"This price dynamic creates significant advantages for China's producers when competing against U.S. producers -- both in China's market and in other markets around the world," said the U.S. statement. "The improper export restraints also contribute to creating substantial pressure on U.S. and other non-Chinese downstream producers to move their operations, jobs and technologies to China."
The WTO, the body tasked with monitoring trade between nations, will be asked to be a facilitator in talks with China, an Obama administration official said Monday.
"China's restrictions on rare earths and other products violate international trade rules and must be removed," Karel De Gucht, EU trade commissioner, said in a statement. "These measures hurt our producers and consumers in the EU and across the world, including manufacturers."
Despite a recent ruling in a separate dispute over different raw materials, "China has made no attempt to remove the other export restrictions," he said. "This leaves us no choice but to challenge China's export regime again to ensure fair access for our businesses to these materials."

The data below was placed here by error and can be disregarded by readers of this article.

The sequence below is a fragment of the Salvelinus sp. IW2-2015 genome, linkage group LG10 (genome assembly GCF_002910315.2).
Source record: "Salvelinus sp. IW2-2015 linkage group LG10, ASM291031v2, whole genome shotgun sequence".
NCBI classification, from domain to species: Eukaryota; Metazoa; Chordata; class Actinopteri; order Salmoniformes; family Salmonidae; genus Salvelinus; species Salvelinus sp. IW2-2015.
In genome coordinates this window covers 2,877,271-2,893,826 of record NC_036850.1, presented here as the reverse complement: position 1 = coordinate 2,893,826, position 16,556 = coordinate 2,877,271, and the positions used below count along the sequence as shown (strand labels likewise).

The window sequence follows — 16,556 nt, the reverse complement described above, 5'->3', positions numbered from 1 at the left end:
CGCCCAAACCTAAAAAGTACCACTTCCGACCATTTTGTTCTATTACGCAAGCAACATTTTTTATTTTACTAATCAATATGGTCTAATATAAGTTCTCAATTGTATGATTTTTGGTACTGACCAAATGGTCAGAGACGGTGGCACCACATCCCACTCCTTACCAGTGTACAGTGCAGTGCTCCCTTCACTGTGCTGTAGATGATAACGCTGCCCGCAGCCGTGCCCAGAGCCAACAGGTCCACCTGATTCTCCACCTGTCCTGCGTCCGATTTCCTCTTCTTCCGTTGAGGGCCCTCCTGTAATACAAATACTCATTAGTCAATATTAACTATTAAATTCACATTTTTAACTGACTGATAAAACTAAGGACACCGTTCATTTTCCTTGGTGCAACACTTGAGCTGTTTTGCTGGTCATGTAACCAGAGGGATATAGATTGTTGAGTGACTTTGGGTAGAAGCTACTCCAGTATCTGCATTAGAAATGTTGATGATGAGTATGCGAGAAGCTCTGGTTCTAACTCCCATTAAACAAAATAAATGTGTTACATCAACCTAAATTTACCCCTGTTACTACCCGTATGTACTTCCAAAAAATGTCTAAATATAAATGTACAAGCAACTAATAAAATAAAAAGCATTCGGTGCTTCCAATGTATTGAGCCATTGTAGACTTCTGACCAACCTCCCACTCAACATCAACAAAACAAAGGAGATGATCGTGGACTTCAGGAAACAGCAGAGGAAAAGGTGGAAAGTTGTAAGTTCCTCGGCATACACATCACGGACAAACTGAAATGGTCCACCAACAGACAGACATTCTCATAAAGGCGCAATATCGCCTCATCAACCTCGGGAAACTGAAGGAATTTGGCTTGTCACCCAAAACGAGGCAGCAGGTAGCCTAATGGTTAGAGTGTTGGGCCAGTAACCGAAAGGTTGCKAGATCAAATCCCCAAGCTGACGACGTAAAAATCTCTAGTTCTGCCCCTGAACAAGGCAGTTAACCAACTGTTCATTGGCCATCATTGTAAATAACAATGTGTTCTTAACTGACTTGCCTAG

Ron Kirk, the U.S. trade representative, said, "America's workers and manufacturers are being hurt in both established and budding industrial sectors by these policies. China continues to make its export restraints more restrictive, resulting in massive distortions and harmful disruptions in supply chains for these materials throughout the global marketplace."
Concern in the United States over the supply of rare earths resulted in a September hearing on the matter by the House Foreign Affairs Subcommittee on Asia and the Pacific.
Of particular concern was how vital the minerals are for top-of-the-line weapons, including missile guidance systems, drones and the new F-35 Joint Strike Fighter.
American companies are trying to answer the demand. Molycorp Inc., one of the few producers of rare earth minerals outside China, has urged Congress to do more to confront the problem and encourage research and development. Molycorp has mines in California and Colorado.
In 2010, China temporarily halted shipments of rare earths to Japan, prompting a sharp spike in prices of the minerals.
The EU said it has raised the issue repeatedly with China over the past few years without success. If no solution can be found through the consultation process, the dispute can be transmitted to a WTO panel for a ruling, the European Union said.